By Jasmine Grant
Love & Hip Hop Atlanta is back to occupying your Monday nights. It’s about to be LIT tonight (April 4th), as we begin the journey with Mimi, Stevie J, Joseline, Rasheeda, Lil’ Scrappy and Yung Joc as they all try to juggle personal drama. While we’re all here for the tea and shenanigans we sometimes take for granted the musical contributions the stars of the show have given us.
Really though. Joc, Scrappy, and Waka Flocka Flame have repped the A proudly with hip hop chart-toppers that have contributed to the city’s long legacy of musical success. Atlanta, unlike any other major music capital, steadily manages to send a roster of artists up the charts. Though some of Atlanta’s shining rap stars experience fleeting success, most of these Southern playas made contributions that changed the game and uplifted the culture. Here’s a look at some of the Atlanta hits you may have forgotten about, but still can get a party turnt.
DG YOLA – “Ain’t Gon’ Let Up” (FAVORITE ATL SONG EVAAAAA)
The rising star and Grand Hustle signee lit up Atlanta traps in 2006 with his uplifting anthem “Ain’t Gon’ Let Up.” If you’re a true student of the game, this is one of those low-key classics only understood by those in tune with the ATL underground.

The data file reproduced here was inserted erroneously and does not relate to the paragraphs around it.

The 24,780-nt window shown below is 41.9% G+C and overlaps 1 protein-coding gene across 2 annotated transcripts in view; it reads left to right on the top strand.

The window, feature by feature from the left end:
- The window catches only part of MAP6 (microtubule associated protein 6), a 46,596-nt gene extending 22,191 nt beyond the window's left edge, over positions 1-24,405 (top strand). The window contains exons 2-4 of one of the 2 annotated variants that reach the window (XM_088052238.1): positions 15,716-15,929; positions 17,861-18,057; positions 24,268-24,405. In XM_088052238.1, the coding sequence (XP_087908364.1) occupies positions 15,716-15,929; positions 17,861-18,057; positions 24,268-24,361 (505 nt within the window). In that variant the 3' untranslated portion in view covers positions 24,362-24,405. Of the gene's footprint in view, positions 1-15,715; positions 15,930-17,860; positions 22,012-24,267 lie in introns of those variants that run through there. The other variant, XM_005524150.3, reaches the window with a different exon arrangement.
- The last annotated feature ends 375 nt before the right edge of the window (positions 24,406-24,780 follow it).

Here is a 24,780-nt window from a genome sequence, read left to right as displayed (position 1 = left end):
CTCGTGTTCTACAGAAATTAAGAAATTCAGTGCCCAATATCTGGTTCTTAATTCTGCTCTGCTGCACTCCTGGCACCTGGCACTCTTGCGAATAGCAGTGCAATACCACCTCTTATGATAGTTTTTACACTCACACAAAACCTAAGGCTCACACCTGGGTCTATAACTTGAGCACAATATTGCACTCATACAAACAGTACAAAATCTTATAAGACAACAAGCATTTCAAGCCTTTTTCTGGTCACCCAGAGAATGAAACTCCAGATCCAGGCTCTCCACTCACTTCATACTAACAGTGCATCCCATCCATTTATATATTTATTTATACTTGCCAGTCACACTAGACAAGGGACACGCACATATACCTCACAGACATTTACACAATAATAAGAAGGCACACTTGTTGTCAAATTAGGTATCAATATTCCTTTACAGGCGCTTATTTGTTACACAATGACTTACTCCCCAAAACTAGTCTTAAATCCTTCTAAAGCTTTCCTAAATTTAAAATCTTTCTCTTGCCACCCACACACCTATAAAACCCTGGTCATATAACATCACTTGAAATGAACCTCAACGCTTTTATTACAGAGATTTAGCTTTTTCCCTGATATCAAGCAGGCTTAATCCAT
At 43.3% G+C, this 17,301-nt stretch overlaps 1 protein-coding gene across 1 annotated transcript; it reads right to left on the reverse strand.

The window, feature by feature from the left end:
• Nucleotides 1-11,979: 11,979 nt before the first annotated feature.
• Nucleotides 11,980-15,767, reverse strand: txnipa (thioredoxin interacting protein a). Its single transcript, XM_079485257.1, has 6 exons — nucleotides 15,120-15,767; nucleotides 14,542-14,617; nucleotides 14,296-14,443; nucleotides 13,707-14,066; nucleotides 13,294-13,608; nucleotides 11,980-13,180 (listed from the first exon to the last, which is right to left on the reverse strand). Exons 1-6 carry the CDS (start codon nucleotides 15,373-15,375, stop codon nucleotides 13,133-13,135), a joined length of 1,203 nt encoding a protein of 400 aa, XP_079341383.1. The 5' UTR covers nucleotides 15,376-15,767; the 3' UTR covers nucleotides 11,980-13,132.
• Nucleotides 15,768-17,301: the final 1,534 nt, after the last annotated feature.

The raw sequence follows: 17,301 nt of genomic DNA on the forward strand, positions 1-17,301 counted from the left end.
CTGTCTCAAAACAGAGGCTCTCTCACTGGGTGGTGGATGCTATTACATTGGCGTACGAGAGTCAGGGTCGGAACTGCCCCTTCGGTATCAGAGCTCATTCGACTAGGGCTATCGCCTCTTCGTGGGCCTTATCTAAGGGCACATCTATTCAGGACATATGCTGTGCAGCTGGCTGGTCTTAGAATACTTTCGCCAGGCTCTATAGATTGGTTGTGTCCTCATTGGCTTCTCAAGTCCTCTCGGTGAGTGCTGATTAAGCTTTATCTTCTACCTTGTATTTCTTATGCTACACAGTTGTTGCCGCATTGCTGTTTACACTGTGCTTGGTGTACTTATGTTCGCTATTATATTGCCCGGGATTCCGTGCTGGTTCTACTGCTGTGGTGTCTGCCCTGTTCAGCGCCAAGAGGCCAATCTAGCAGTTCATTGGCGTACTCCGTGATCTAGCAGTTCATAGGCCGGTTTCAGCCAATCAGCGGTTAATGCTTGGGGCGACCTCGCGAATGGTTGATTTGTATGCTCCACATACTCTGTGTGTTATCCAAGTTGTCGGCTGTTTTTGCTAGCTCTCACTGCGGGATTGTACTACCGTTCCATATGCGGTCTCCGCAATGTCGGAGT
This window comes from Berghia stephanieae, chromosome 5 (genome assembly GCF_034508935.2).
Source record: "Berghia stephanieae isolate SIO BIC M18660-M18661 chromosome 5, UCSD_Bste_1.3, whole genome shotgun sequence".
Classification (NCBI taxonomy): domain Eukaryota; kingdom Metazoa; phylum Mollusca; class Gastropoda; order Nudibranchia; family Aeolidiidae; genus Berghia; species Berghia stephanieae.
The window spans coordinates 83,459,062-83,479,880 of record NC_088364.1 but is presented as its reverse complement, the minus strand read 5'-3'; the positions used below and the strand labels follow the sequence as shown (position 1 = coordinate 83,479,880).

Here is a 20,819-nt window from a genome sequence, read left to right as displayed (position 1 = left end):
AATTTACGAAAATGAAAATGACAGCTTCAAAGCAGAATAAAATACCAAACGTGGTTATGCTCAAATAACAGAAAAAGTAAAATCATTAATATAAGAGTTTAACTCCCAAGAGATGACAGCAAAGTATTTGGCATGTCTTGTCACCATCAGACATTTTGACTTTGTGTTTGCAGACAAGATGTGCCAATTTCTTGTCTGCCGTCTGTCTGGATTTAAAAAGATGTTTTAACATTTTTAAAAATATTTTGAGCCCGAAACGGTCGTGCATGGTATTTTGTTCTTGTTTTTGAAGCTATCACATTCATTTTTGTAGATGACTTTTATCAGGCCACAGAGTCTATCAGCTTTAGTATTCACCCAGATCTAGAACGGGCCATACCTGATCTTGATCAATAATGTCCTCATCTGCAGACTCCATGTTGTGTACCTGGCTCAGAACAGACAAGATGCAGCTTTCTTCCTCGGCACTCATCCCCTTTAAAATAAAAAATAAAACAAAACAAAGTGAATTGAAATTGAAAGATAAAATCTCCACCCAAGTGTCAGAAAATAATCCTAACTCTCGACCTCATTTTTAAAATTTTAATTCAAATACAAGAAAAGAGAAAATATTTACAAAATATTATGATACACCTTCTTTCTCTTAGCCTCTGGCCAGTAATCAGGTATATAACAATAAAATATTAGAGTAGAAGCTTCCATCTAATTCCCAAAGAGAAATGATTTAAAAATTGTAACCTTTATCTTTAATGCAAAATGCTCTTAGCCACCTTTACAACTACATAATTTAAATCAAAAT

Gucci Mane – “I Think I Love Her”
It’s not often that we get to see the romantic side of Guwop, so this joint is definitely one for the books. Gucci, in great detail, describes his ideal type of woman, and why it’s so easy to be caught under her spell.
Yung LA- “Ain’t I” feat. Young Dro, T.I
Grand Hustle was running things in ’08. Following the breakout success of Young Dro’s “Shoulder Lean,” head honcho T.I. wanted to showcase his bench of heavy hitters. The song featured the label’s breakout star at the time Young L.A., with a verse from Dro and the King of the South’s unmistakable swag. You couldn’t find a D-boy that wasn’t bumping this in their whip.
K.P & Envyi – “Shawty Swing My Way”
This one is for all the 90’s baby. “Shawty Swing My Way” is a quintessential Atlanta jam that’s been flipped and sampled by everyone from B.o.B to Bryson Tiller. The Miami bass-inspired hit peaked at #6 on the Billboard Hot 100 and can still pop up in rotation at just about every block party from Oakland to Atlanta.
UNK – “Walk It Out”
This year will mark the 10-year anniversary of DJ Unk’s Walk It Out (file that under things that makes us feel old), so it’s only right we celebrate this feel good track in the roundup. This joint takes us back to the days where XXXL tees and embellished snapbacks were a thing.
Tag Team – “Whoomp (There It Is)”
Tag Team should be revered not only for delivering a party cut for the ages, but this timelessly twerkable dance anthem. The quadruple platinum “Whoomp! There It Is” has been leveraged in ad campaigns by Luvs, AT&T, Apple and Google. Cha Ching! There it is. Hit the 1:01 mark to see the Obama look-alike.
ARRESTED DEVELOPMENT – “Tennessee”
This was the one of the few rap songs that might be agreeable to play around the elders at the family BBQ. The hymnic instrumentals provided the perfect backdrop for these deeply spiritual, introspective lyrics.
Freak Nasty – “Da Dip”